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Friday, June 10, 2011

Timelessly Lovely ~ Grace Kelly

I recently began the Monaco edition of Royal Wedding Wednesdays. When one mentions Prince Albert it is almost impossible to not also think of his late mother, the lovely and regal, Princess Grace. 
With the Royal wedding of Prince Albert and Charlene less than a month away there is little time to cover everything wedding related. With that said I felt that Princess Grace deserved a post all her own. In this post I will cover her life and film career before she married Prince Rainier III of Monaco in 1956.
Grace Patricia Kelly’s paternal grandfather, John Henry Kelly, immigrated to America from Ireland in 1867. He married another Irish immigrant, Mary Anne Costello. Of their ten children George Kelly became a Pulitzer Prize winner, Walter C. Kelly, had a successful career in vaudeville, and John B. “Jack" Kelly, Sr. " was an Olympic sculler and became a self made millionaire in the brickwork construction business.
Jack Kelly married Margaret Katherine Majer, a former model, in 1924 and together they had four children: Margaret Katherine ~1925,  John Brendan, Jr. ~ 1927, Grace Patricia ~ 1929 and Elisabeth Ann in 1933.

Even as an infant, Grace had a delicate beauty.
Grace was described as a shy child who possessed an inner tranquility.
While her siblings were quite athletic, Grace preferred the quiet pursuits of reading,ballet, and studying theatrical arts.
Grace began her education at Catholic Ravenhill Academy in East Falls, Pennsylvania.
Her parents were always eager for their children to be socially accepted and a few years later Grace transferred to the privately run Stevens School. 
young grace 
She participated in several acting and dance productions during her teen years and after graduating from high school in 1947, she attended the American Academy of Dramatic Arts in New York City and lived at the Barbizon hotel for women.

It was rumored that Grace’s father was not entirely supportive of her choice in career and so Grace supported  herself through modeling.

The fresh faced beauty marketed Lustre-Creme shampoo, Max Factor colorfast lipstick, Cashmere Bouquet soap, and Old Gold cigarettes.
She made her Broadway debut in 1949 and also had a brief foray into television. Soon after Grace moved to Southern California to pursue acting in motion pictures. 

Her first film was “Fourteen Hours” she was only 22.

The following year she was selected for the role of Amy Kane in the 1952 classic “High Noon”. Her costar was the dashing Gary Cooper.

MGM took notice and signed the lovely young starlet to a seven year contract for the relatively low salary of $850 a week.
1953 brought Grace only one film, “Mogambo”, with Ava Gardner and Clark Gable, but it was enough. The jungle drama is considered to be one of MGM’s finest films ever released. 

Kelly won the 1953 Golden Globe for Best Supporting Actress and was also nominated for an Oscar for her role in the film. She lost to Donna Reed for her role in “From Here to Eternity”. However her photo mate, Audrey Hepburn, won the Best Actress Oscar for her role in “Roman Holiday”.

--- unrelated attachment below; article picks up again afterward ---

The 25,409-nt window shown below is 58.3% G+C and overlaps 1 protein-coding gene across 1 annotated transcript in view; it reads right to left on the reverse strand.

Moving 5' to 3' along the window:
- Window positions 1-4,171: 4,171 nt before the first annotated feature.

She then went on to a star in three Alfred Hitchcock classics. Hitchcock felt that Kelly possessed the rare trait of a smoldering passion that simmered just below the surface of a cool and collected girl next door.
The first film was “Dial M For Murder” in 1954.
During the making of the film Grace began a relationship with her costar, Ray Milland. He had assured Grace that his 30 year marriage was over. To the contrary, his wife soon found out and Grace was branded a home wrecker. She then gave a press interview about her side of the story and the scandal immediately died down.
This was quickly followed by “Rear Window” in which she stared with James Stewart. Their close and true friendship lasted for the rest of their lives.

The uber talented Edith Head was the films costume designer and quite deserves an entire post of her own.

Theirs was a collaboration made in heaven. I believe that this film is where Grace Kelly began to develop her fabulous personal style.
In working with Head she learned exactly how to enhance her most positive attributes.

Classic design elements began to play a key role in Grace becoming one of the worlds most fashionable icons.

During the time she was making “Rear Window” Kelly became involved with fashion designer Oleg Cassini.
While the two were briefly engaged, Grace’s ultra conservative Catholic family did not approve of the twice divorced Cassini, even if he was of noble blood.
In January of 1954 Grace began filming “The Bridges at Toko-Ri”  costarring William Holden.
Much was made of the on screen chemistry between the two talented actors.
After filming Grace became aware of a new film that was to be made. She was desperate for the part. MGM agreed to loan Kelly out to play Georgie Elgin in “The Country Girl” costarring Bing Crosby and William Holden.

It was a smart move on MGM’s part as Kelly was nominated for a Best Actress Oscar for her less than glamorous portrayal of an abused wife.

It should come as no surprise that Grace and the film studio selected Edith Head to create a gown for her to wear to the awards show. At the time it was the most expensive Oscar gown ever made. The aquamarine silk fabric alone cost $4,000.

She accepted her 1954 Academy Award in what I consider to be the loveliest Oscar gown of all time. She is shown with William Holden, her costar in the film.

Grace once again teamed with Hitchcock in 1955’s “To Catch a Thief”. Her costar, the dashing and handsome Cary Grant, would also remain a close and lifelong friend.

Not one to mess with a successful formula, Hitchcock hired Edith Head as the costume designer. The results were couture classics such as the famed Grecian Goddess dress.
As well as one of my film favorites, this dreamy blue concoction.